Depression is so boring. Of all the mental disorders one could have, it is the most uninteresting. I could have schizophrenia, obsessive compulsive or personality disorders, or hell, even bipolar disorder. At least bipolar people have the manic side. As far as they go down, they go up. My therapist once told me that I’m not bipolar since she could only see the one pole and it’s not the fun one. I realize that mania isn’t much fun either, but sitting where I sit with only the one pole, well, a little bit of mania doesn’t sound all that bad.
For most of my life, I railed against the concept of medication. I thought that it was a cop-out, that it would somehow change me, that I wouldn’t ever be the same. Also, with my addictive tendencies, I knew that once I was medicated, I would never be un-medicated again. Then, things got so bad that I had no other choice. I could no longer cope on my own. I was disabled by my metal disorder. That is a horrifying thought. My friends (amazing that I still have any) gave me a choice: either seek help on my own or they would have me 5150‘d, placed on involuntary psychiatric hold. It was that bad.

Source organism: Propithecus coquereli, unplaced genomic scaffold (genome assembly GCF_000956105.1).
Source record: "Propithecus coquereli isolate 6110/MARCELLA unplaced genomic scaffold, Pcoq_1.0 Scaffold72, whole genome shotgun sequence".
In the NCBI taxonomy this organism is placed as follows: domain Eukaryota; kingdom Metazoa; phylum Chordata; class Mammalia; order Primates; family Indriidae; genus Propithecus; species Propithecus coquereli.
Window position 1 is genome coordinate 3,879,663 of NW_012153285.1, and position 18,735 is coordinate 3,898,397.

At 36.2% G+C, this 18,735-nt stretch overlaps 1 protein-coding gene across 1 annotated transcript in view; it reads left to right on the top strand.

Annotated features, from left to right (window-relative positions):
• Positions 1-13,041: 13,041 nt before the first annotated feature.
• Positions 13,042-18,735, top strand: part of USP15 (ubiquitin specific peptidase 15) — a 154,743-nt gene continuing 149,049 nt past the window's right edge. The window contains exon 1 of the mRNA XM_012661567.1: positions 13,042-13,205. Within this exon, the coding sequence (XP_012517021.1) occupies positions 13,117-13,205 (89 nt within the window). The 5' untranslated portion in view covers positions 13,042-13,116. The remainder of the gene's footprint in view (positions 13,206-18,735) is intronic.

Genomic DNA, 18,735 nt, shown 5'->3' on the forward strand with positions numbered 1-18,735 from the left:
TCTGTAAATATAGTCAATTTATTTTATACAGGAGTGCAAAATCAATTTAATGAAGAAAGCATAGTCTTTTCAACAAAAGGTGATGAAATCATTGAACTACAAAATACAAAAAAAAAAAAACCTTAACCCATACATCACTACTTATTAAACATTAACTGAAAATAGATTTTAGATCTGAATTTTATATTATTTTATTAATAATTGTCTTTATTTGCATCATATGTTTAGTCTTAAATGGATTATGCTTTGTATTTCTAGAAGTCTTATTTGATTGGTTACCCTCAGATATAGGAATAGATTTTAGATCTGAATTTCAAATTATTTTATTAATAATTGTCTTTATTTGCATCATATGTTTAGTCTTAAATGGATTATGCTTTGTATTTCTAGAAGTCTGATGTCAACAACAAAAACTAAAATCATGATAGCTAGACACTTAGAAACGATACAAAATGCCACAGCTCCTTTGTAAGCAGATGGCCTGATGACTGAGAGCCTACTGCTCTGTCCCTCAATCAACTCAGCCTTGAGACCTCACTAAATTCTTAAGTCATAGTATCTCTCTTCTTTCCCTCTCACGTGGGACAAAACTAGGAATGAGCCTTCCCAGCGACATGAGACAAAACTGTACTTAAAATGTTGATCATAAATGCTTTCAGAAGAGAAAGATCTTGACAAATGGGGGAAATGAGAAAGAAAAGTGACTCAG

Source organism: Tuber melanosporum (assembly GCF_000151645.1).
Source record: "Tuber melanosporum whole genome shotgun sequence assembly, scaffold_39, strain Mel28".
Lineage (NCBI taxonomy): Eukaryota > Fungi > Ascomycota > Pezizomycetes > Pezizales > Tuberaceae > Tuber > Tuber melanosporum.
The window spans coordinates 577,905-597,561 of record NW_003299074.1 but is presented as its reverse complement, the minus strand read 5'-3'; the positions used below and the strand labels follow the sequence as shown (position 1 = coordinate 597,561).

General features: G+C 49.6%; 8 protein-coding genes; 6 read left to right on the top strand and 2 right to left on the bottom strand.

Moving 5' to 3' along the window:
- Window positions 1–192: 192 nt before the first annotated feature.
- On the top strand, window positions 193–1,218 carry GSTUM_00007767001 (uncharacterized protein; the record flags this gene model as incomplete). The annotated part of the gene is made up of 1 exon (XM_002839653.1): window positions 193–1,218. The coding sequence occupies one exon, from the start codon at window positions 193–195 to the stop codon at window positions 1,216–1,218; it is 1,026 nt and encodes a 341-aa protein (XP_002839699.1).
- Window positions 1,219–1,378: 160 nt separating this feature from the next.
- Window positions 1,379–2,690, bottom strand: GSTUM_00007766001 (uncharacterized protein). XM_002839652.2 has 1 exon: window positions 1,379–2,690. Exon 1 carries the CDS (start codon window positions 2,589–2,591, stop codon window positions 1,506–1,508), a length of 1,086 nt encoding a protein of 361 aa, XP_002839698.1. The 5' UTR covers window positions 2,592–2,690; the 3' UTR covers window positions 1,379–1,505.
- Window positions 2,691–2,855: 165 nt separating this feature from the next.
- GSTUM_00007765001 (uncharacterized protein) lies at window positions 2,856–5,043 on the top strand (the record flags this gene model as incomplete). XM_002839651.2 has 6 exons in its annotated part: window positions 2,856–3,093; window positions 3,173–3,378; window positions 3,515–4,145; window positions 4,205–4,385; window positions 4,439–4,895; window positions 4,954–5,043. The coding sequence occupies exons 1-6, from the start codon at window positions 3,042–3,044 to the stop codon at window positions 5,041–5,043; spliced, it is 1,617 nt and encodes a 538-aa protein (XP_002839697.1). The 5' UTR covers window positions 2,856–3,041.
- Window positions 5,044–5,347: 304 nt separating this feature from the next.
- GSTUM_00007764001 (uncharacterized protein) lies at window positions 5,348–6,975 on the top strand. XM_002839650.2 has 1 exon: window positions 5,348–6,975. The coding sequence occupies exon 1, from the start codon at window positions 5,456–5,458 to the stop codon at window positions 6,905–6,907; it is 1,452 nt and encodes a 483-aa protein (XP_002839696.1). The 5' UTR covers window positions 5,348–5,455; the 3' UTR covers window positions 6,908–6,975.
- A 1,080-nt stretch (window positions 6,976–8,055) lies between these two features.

I sought help, which when you’re in the midst of a major depressive episode, is just about the hardest thing in the world. Doing anything is hard, let alone seeking help. I am medicated. I’ve been medicated for over a year now. Things are better. I can barely hear Eeyore at all now. It’s still there–it will never go away–but I can ignore it. I can tell it to shut up and it will, mostly.
I’m still me. I don’t feel any different. The paranoid part of me says that, well, maybe the medication is designed to trick me into thinking I’m the same when I’m entirely different, but that’s negated by the people around me. The people closest to me say that I’m still me, only a less-crying version.